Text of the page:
The New Face of Vinyl

Clearly, more and more people—young and old, male and female—are choosing to enjoy their favorite music on vinyl, a decidedly old-fashioned format. Every time I walk into a record store, I see more vinyl. And more people. The new record bins are growing, the used record bins are growing, LPs are taking up space previously occupied by CDs, and people are shopping enthusiastically, getting in between me and all that precious vinyl. But why?

Photographer Ben Meadors and writer Owen McCafferty are wondering the same thing. They hope to travel to several US cities, photographing and interviewing record collectors, record store owners, and other vinyl enthusiasts, and then document their experience in a book.

Sounds like a wonderful idea to me.

Ben and Owen are trying to raise $6500 for their project. At this moment, with 17 days to go, they’ve raised $4567. For more info and to support the project, visit Kickstarter.

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COMMENTS
robertbadcock's picture

Everybody should get rid of it all now.  I'll be happy to 'library' it for you...  never to be sold or disposed of.

springsspring@breakthru.com

Let me take this awful LP scourge away from your residence.  Oh, just think of the free space!  And no more of those garish 12" x 12" 'artforms' starting at you.

/r/

B

soulful.terrain's picture

 

Great read Stephen. Long live vinyl.

ack's picture

Yes there is renewed interest in vinyl and for a few years the percentage of sales in the format jumped from nothing to something akin to a cottage industry. Still, in the age of a behind the times greedy unresponsive and frankly dying music industry will a handful of hipsters and audiophiles breath life into a dying industry that perhaps deserves the long painful death that it is bringing onto itself? I really think the vinyl revolution makes good press but last years numbers on sales were basically flat. Everyone is buying vinyl for sure if you happen to live in an urban area and hang out in hip hole in the wall record stores.

michaelavorgna's picture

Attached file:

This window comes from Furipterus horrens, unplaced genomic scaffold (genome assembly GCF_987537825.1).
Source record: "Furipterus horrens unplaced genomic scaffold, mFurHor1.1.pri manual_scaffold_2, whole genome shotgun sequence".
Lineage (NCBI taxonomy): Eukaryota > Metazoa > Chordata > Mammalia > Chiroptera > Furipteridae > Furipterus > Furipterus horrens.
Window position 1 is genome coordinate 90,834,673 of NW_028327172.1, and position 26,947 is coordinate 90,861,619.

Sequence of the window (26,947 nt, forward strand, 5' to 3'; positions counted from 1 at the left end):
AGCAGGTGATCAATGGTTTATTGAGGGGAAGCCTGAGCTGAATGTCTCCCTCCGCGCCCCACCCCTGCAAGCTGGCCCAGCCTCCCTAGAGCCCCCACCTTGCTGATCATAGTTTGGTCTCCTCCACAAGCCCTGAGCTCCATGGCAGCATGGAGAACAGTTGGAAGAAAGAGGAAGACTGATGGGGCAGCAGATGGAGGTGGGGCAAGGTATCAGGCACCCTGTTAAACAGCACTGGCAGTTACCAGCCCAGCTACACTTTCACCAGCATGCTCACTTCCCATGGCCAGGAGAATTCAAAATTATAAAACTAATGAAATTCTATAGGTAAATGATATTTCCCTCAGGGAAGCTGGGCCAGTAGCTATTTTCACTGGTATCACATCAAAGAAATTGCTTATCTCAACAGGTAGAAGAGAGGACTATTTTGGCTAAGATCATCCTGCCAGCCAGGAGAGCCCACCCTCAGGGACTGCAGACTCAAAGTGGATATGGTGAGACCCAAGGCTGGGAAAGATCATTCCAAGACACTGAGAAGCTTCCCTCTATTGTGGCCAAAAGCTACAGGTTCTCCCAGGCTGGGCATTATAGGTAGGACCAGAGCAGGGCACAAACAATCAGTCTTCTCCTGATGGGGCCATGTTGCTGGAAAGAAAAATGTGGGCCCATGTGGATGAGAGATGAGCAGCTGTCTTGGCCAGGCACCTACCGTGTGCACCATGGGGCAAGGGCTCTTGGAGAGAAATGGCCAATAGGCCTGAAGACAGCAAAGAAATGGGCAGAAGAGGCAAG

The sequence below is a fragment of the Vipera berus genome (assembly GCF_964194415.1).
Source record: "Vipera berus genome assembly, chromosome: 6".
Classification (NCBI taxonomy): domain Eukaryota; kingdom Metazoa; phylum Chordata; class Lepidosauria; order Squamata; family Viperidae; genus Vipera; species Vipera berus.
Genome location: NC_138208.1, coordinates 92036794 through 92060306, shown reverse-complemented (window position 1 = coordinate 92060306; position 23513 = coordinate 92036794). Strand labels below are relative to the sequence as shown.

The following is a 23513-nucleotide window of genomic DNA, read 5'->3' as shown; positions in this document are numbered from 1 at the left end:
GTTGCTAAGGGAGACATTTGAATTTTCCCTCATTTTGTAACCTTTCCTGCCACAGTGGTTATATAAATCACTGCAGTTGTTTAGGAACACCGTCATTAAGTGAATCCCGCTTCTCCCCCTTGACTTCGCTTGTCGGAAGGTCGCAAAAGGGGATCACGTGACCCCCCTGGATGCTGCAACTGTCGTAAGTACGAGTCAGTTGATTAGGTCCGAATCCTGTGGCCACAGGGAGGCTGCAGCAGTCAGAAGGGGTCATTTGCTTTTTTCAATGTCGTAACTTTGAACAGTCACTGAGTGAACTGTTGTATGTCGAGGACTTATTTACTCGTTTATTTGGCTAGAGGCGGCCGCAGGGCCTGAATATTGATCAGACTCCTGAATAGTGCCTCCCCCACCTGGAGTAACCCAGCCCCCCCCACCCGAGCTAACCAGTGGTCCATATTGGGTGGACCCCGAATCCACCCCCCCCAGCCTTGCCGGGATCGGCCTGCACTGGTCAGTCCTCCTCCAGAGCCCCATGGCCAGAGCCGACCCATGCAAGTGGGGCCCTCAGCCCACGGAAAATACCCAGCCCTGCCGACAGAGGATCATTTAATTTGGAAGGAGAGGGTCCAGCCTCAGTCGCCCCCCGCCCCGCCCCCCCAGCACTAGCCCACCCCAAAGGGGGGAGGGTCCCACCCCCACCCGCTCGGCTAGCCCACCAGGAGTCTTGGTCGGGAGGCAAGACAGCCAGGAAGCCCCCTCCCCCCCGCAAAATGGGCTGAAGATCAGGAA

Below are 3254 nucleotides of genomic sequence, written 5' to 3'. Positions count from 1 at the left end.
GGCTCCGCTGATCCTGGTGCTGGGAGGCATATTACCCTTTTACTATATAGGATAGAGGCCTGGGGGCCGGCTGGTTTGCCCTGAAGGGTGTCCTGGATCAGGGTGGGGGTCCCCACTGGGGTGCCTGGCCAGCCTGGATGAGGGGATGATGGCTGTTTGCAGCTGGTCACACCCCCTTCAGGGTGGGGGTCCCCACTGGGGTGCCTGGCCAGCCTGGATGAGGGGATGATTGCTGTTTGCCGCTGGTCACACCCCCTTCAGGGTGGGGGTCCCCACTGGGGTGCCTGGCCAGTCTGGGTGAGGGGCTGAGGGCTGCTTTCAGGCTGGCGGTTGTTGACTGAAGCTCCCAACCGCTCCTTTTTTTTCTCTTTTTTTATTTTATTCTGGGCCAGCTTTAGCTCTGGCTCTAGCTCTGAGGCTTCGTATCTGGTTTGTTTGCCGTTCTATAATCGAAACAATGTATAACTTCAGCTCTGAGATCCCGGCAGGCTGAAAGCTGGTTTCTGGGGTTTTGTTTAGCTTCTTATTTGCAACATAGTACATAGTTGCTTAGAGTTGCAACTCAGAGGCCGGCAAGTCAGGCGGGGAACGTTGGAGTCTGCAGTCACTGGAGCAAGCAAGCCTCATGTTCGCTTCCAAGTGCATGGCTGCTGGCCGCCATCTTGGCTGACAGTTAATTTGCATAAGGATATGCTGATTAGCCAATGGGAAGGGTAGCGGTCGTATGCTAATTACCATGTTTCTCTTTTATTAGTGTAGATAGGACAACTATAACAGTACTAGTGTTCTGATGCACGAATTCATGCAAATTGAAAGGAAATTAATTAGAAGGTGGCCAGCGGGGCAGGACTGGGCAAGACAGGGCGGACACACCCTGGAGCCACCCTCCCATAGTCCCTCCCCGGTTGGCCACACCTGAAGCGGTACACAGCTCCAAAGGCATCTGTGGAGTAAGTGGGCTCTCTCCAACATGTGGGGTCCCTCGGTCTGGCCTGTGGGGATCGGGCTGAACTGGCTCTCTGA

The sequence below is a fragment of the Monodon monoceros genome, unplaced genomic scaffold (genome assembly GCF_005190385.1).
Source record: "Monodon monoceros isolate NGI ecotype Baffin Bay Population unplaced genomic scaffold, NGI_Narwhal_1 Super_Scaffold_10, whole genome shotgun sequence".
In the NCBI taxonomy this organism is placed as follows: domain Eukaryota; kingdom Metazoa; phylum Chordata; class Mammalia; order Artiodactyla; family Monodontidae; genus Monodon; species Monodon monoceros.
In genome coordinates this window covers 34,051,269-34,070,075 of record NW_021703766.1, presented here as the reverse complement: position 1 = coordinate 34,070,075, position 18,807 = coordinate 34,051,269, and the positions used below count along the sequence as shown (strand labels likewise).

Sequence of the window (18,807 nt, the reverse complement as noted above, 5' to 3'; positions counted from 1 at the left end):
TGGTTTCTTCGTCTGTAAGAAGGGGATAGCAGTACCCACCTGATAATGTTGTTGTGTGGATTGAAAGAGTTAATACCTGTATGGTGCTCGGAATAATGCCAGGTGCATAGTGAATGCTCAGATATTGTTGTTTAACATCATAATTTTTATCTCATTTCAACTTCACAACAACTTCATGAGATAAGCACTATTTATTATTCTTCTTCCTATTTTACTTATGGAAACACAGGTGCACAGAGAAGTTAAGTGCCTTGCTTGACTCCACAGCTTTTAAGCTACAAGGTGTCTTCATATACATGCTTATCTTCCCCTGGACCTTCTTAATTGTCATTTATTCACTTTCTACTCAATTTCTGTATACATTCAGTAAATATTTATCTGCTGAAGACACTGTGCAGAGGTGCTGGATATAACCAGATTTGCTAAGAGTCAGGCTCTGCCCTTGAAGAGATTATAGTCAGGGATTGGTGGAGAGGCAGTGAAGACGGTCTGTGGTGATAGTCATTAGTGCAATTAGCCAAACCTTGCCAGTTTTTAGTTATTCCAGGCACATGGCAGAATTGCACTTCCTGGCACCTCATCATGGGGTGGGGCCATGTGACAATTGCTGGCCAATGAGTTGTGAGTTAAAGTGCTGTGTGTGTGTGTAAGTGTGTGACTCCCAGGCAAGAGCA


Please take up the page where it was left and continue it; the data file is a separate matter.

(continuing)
Nielsen SoundScan is the sole source of vinyl sales figures in the USA (at least that I’ve seen) and they show a 14% increase in vinyl sales for 2010. While I agree that the total sales number isn’t large as compared to other larger numbers, 14% is hardly “flat”. SoundScan also reports a 41% increase in vinyl sales through mid-2011 as compared to the same period last year. These days that’s practically a bubble.

I also think the SoundScan vinyl sales numbers bear closer scrutiny. I’ve read reports of a single record pressing plant producing more vinyl than the SoundScan numbers and this was back in 2007 - United Record Pressing claimed they pressed between 20,000 to 40,000 records a day…It’s also worth noting that Nielsen only reports on sales in the United States, Canada and the U.K.

I think the important number from a music-consumer’s perspective is there’s more new music available on vinyl than anyone has the time to listen to.

ack's picture

What you fail to note is that is a decrease of over half from a 30% growth in 2008-2009. In an industry that had an overall decease of sales by 13% the real story is may end up in a situation of having great means of listening to media that is slowly vanishing in it's sales potential. What will the market do when music ceases to be a mass consumer product and instead becomes a niche one.

There is a real concern of how the entire industry can continue to be relevant financially and all the press appears to be doing is rolling in nostalgia. I love vinyl. I am really glad it has a niche in this world and that I could go back and buy Neutral Milk Hotel for example in vinyl and it does sound wonderful. All I will say is that return to vinyl is over-hyped in relation to the condition of the industry as a whole and its financial state.

michaelavorgna's picture

I didn't fail to note anything - I responded with relevant information that contradicted your statement, “the vinyl revolution makes good press but last years numbers on sales were basically flat.” which they weren’t but I understand you were exaggerating to make your point (hyperbole).

There are a series of articles in The Wire beginning in May 2011 (#327) addressing this issue head-on without "rolling in nostalgia". So far, and this will be an on-going series, the availability of free/pirated music downloads and the impact this has on the music industry and musicians has been the focus.  I recommend reading these for some thoughtful commentary.

ack's picture

In an industry that fell I believe 13% overall in sales, the increase percentage share of one format overall at 14% when it increased 30% the very year before and onlines sales were fairly stagnant is not truly news to crow about.

Everyone finds comfort in what they want. But it's a bit akin to celebrating one lifeboat pushing off as the Titantic goes down.

Instead of going "well it was not flat you are playing at hyperbole. In a abysmal year for the industry at least it kept going up even if not as quick as last year.".

You are playing along with the same cheerleading game as the press. It really does seem sometimes like that record collectors and audiophiles want their hobbies to go as elitist and anti-consumer as their stereotypes in that High Fidelity movie.

Do you really disagree that in relation to the condition of the industry as a whole the rise of vinyl is over-hyped or are you just nit picking your way through the discussion to avoid that very conclusion? Or did I get a word wrong above that you want to comment on next?

michaelavorgna's picture

As someone who enjoys listening to records, I find it comforting to focus on the fact that there are more people buying and enjoying records today than yesterday and there are more LPs being pressed to meet this increasing demand.